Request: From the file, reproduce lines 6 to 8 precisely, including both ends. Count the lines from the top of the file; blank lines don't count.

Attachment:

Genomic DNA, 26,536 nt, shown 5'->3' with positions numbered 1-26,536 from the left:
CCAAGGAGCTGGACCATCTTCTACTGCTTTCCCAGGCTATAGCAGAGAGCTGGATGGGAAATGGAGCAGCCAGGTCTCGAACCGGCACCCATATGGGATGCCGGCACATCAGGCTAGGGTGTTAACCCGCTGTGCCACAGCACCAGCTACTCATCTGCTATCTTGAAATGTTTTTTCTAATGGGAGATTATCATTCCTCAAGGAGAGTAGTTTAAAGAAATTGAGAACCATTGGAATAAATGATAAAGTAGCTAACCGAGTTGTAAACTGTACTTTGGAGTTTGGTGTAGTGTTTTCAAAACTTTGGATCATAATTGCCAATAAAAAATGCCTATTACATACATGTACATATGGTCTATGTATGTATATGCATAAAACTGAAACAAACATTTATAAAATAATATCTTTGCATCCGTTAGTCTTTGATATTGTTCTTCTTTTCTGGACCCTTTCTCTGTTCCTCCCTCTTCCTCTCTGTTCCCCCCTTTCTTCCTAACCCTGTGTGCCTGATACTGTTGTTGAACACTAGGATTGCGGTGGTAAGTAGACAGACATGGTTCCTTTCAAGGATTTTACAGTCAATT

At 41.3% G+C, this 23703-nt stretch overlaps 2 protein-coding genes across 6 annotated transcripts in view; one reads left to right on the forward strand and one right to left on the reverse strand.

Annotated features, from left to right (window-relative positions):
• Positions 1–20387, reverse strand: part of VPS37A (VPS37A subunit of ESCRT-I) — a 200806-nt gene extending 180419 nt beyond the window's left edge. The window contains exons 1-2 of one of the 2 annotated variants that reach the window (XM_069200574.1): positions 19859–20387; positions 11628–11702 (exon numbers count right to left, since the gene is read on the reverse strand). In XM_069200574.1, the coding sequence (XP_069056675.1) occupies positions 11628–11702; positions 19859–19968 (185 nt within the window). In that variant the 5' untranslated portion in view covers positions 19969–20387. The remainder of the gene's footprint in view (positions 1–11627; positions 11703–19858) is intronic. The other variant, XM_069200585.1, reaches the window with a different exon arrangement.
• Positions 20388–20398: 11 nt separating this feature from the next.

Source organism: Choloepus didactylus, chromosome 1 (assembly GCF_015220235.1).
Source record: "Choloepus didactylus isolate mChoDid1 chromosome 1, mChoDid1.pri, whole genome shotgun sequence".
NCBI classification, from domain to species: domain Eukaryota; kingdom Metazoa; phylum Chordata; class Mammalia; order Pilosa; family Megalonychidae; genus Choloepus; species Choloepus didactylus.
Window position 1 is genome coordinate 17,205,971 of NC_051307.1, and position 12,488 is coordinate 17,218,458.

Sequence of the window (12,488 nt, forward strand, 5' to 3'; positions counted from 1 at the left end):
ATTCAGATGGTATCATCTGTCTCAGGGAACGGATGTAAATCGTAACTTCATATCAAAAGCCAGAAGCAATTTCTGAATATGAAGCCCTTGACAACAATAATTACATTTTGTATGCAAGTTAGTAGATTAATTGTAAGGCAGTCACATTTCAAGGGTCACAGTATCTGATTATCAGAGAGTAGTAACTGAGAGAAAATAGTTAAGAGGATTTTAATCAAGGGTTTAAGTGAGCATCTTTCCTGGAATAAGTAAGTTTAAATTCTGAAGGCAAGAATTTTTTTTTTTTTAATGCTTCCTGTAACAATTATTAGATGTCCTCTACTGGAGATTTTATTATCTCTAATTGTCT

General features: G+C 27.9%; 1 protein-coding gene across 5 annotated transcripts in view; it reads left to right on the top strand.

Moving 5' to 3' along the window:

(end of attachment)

• Positions 20388–20398: 11 nt separating this feature from the next.

Source organism: Choloepus didactylus, chromosome 1 (assembly GCF_015220235.1).
Source record: "Choloepus didactylus isolate mChoDid1 chromosome 1, mChoDid1.pri, whole genome shotgun sequence".